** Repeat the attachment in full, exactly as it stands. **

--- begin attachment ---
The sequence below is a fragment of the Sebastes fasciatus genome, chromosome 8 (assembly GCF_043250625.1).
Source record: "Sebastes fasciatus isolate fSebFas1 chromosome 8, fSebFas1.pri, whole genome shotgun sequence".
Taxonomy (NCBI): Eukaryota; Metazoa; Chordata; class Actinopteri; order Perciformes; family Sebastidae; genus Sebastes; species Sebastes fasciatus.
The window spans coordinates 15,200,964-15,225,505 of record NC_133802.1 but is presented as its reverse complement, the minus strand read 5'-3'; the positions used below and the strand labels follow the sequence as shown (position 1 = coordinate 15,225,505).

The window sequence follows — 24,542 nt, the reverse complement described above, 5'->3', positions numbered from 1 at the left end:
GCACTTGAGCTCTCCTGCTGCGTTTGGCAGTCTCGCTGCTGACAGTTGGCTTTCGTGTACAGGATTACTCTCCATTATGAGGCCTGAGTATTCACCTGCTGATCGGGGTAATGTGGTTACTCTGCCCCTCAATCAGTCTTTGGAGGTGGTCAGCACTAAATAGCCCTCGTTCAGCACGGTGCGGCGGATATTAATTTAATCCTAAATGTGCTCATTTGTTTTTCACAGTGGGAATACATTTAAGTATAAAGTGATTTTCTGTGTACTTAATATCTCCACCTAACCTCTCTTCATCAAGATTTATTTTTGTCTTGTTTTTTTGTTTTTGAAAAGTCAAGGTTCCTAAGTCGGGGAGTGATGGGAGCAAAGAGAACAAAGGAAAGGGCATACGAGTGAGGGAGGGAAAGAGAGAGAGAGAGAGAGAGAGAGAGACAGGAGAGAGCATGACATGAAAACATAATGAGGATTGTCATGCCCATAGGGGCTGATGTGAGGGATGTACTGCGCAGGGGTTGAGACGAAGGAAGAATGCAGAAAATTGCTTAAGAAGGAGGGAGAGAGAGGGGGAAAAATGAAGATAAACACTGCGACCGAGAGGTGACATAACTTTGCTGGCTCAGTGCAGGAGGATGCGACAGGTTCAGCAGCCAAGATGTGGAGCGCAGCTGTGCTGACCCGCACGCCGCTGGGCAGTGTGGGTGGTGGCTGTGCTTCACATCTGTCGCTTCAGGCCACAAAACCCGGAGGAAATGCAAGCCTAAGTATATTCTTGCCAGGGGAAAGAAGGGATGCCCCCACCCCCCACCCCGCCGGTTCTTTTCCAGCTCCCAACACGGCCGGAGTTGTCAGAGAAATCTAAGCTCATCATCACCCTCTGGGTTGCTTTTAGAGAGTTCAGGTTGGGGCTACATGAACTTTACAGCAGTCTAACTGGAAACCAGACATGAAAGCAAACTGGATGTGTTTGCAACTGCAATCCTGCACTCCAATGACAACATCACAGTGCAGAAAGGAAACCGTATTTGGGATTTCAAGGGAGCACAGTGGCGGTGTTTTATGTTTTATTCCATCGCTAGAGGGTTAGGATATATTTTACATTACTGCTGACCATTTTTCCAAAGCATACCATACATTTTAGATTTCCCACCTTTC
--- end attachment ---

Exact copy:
The sequence below is a fragment of the Sebastes fasciatus genome, chromosome 8 (assembly GCF_043250625.1).
Source record: "Sebastes fasciatus isolate fSebFas1 chromosome 8, fSebFas1.pri, whole genome shotgun sequence".
Taxonomy (NCBI): Eukaryota; Metazoa; Chordata; class Actinopteri; order Perciformes; family Sebastidae; genus Sebastes; species Sebastes fasciatus.
The window spans coordinates 15,200,964-15,225,505 of record NC_133802.1 but is presented as its reverse complement, the minus strand read 5'-3'; the positions used below and the strand labels follow the sequence as shown (position 1 = coordinate 15,225,505).

The window sequence follows — 24,542 nt, the reverse complement described above, 5'->3', positions numbered from 1 at the left end:
GCACTTGAGCTCTCCTGCTGCGTTTGGCAGTCTCGCTGCTGACAGTTGGCTTTCGTGTACAGGATTACTCTCCATTATGAGGCCTGAGTATTCACCTGCTGATCGGGGTAATGTGGTTACTCTGCCCCTCAATCAGTCTTTGGAGGTGGTCAGCACTAAATAGCCCTCGTTCAGCACGGTGCGGCGGATATTAATTTAATCCTAAATGTGCTCATTTGTTTTTCACAGTGGGAATACATTTAAGTATAAAGTGATTTTCTGTGTACTTAATATCTCCACCTAACCTCTCTTCATCAAGATTTATTTTTGTCTTGTTTTTTTGTTTTTGAAAAGTCAAGGTTCCTAAGTCGGGGAGTGATGGGAGCAAAGAGAACAAAGGAAAGGGCATACGAGTGAGGGAGGGAAAGAGAGAGAGAGAGAGAGAGAGAGAGACAGGAGAGAGCATGACATGAAAACATAATGAGGATTGTCATGCCCATAGGGGCTGATGTGAGGGATGTACTGCGCAGGGGTTGAGACGAAGGAAGAATGCAGAAAATTGCTTAAGAAGGAGGGAGAGAGAGGGGGAAAAATGAAGATAAACACTGCGACCGAGAGGTGACATAACTTTGCTGGCTCAGTGCAGGAGGATGCGACAGGTTCAGCAGCCAAGATGTGGAGCGCAGCTGTGCTGACCCGCACGCCGCTGGGCAGTGTGGGTGGTGGCTGTGCTTCACATCTGTCGCTTCAGGCCACAAAACCCGGAGGAAATGCAAGCCTAAGTATATTCTTGCCAGGGGAAAGAAGGGATGCCCCCACCCCCCACCCCGCCGGTTCTTTTCCAGCTCCCAACACGGCCGGAGTTGTCAGAGAAATCTAAGCTCATCATCACCCTCTGGGTTGCTTTTAGAGAGTTCAGGTTGGGGCTACATGAACTTTACAGCAGTCTAACTGGAAACCAGACATGAAAGCAAACTGGATGTGTTTGCAACTGCAATCCTGCACTCCAATGACAACATCACAGTGCAGAAAGGAAACCGTATTTGGGATTTCAAGGGAGCACAGTGGCGGTGTTTTATGTTTTATTCCATCGCTAGAGGGTTAGGATATATTTTACATTACTGCTGACCATTTTTCCAAAGCATACCATACATTTTAGATTTCCCACCTTTC